Gods Aligned Against Tigers


When your starting pitcher gets hit in the head by a line drive, when one of your best players gets tagged on the butt and doesn’t know it, and when the other team gets the winning run on a double play you know your luck has turned worse than someone who is tapped out in the first round of the World Series of Poker.

The San Francisco Giants are batting 1.000 in the luck category and the Detroit Tigers are batting .000. That’s obvious after Thursday night’s 2-0 Giants victory to take a 2-0 lead in the other World Series. Doesn’t matter what the Tigers do, it goes askew. Doesn’t matter what the Giants do, they land on their feet with goofy grins plastered on their faces–like when Gregor Blanco‘s bunt simply died fair for a hit.

This has moved beyond the realm of simple baseball skills. The Tigers need reinforcements from the spirit world. The first thing I thought of when the Blanco shot in a different at-bat bounced off Doug Fister‘s head and landed 100 feet behind him was “Brandon McCarthy.” A similar line drive nearly killed the Oakland A’s pitcher during the regular season. My second thought was that the Tigers’ next move was to take Fister out of the game and rush him to the hospital for X-rays.

Detroit Tigers pitcher Doug Fister throws a warm up pitch as members of the coaching staff including manager Jim Leyland look on after Fister was struck in the head with a batted ball in the second inning during game two of the 2012 World Series against the San Francisco Giants. Fister stayed in the game after the scary play.

It was a very worrisome scenario. The baseball world had just been through the McCarthy situation and it was known that lack of attention to a similar injury had resulted in the death of actress Natasha Richardson after a skiing accident. So the intelligent, responsible thing to do, whether he wanted to or not, was for Detroit manager Jim Leyland to yank Fister from the game and make him get his head checked out.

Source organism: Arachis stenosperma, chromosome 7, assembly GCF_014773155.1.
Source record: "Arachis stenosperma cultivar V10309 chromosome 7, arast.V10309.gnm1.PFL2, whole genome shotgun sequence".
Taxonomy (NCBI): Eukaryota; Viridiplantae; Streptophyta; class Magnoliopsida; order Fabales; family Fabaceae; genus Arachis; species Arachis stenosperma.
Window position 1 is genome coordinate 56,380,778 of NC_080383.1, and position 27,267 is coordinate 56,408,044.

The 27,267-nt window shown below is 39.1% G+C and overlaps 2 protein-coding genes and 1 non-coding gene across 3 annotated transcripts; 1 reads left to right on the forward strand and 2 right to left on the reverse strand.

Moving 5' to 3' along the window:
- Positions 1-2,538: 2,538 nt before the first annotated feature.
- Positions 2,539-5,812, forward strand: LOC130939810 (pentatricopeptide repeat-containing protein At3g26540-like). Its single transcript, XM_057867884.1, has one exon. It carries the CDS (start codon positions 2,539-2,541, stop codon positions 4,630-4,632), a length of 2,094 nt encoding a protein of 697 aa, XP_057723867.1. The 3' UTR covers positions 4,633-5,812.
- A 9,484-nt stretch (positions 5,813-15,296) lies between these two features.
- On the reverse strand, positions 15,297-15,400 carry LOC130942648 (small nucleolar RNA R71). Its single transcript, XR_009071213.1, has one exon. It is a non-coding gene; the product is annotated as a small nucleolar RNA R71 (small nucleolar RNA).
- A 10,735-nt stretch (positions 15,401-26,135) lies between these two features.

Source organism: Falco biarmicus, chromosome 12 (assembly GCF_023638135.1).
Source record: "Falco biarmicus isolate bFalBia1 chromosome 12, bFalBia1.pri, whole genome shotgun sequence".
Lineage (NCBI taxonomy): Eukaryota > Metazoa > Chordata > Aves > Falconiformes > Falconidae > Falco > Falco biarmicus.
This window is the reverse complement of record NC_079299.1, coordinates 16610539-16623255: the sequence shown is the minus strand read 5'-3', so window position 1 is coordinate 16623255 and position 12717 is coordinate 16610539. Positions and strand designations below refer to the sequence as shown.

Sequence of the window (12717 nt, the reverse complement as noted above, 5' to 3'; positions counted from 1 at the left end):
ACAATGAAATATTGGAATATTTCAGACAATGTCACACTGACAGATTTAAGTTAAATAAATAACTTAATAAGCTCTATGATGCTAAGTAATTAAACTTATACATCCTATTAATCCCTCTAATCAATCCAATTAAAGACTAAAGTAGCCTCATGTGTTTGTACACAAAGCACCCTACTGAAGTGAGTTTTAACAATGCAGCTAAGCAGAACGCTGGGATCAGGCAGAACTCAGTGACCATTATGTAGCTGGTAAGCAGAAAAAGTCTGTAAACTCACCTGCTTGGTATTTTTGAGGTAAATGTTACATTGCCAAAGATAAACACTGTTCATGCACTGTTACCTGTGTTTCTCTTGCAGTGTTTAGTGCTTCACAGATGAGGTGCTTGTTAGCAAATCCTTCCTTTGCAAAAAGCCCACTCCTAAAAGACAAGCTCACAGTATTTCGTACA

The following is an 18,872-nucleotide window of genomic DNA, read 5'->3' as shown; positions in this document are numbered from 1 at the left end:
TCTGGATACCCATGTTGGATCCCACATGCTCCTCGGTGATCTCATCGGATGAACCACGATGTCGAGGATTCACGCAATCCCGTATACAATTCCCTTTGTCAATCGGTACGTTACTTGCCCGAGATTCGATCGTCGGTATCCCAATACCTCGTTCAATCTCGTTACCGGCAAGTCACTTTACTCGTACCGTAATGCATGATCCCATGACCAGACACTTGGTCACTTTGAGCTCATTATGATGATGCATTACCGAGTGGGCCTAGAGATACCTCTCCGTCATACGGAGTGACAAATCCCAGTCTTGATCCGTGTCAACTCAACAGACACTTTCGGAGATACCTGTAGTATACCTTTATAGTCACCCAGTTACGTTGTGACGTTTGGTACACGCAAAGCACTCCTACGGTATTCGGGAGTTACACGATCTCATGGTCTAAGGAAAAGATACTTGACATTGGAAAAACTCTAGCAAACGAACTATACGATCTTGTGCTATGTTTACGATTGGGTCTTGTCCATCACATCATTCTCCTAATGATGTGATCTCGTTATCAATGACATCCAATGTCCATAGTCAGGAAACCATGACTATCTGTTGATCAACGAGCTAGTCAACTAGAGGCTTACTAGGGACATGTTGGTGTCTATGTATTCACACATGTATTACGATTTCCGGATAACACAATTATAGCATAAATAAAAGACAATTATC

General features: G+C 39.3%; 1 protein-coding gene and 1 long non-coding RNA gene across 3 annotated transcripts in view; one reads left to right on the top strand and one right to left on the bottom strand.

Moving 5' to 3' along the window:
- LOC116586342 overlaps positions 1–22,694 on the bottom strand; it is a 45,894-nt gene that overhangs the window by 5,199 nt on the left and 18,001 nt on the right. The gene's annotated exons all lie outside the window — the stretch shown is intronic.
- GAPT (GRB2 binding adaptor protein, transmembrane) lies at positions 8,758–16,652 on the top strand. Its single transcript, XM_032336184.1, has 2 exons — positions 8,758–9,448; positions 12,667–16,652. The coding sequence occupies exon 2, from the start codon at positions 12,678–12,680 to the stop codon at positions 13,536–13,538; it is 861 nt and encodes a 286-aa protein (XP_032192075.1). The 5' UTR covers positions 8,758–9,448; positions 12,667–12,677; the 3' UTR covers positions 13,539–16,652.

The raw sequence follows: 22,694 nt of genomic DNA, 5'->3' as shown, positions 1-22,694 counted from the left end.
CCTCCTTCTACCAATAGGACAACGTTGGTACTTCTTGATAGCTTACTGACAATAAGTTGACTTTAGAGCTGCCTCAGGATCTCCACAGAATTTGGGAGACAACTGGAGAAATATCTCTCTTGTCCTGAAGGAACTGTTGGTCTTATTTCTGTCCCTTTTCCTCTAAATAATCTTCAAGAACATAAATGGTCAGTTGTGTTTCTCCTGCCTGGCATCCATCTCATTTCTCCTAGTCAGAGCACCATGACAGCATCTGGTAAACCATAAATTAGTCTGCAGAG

The fact that Fister did not go down from the blow was surprising. The fact that Fister was coherent on the mound when talking to the trainer and that he said he felt OK was miraculous. The Tigers left him in the game, he pitched great, and I was just hoping we wouldn’t be confronted by a headline this morning that Fister woke up dead because he didn’t go to the hospital.

In a completely different sense of the word it was the Tigers who woke up dead this morning, or at the least very much in need of paramedics. One would hope by now someone told Prince Fielder he was really out at the plate on Buster Posey‘s slick tag and he did not get jobbed by the umpire. Third-base coach Gene Lamont takes the fall for sending Fielder because he must have confused him with Usain Bolt. The big man just doesn’t have it in him to go from 0 to 60 in 2.3 seconds like a Porsche.

Apparently, Kung Fu Panda Sandavol used up his home-run quota for the millenium in Game 1, but the Giants were better than the Tigers in other ways. Madison Bumgarner, who beforehand might have been 50-50 to get shelled, pitched two-hit, shutout ball for seven innings. Sandoval, who would appear to have the vertifical leap of an ant, jumped in the air to snare a line drive and rob Miguel Cabrera of a double. Marco Scutaro temporarily shelved his surreal hitting, but making like Marco Polo, far from home, he positioned himself all of the way across the infield from where he is usually stationed for a critical cutoff catch and throw to the plate.

Then Sergio Romo wrapped it up. With his Brian Wilson junior-beard, the ear rings, the way he makes silly faces to tease teammates in the dugout and wags his tongue on the mound, the casual observer might think he is a pretend pitcher, or from Berkeley, but Romo is the Giants’ Mr. Fun. (I love this guy.) And he never has more fun than when he is mowing down batters in the ninth inning as he did three in a row with the Tigers for the save.

So good luck to Detroit. I hope Doug Fister doesn’t have a headache, but the Tigers definitely do.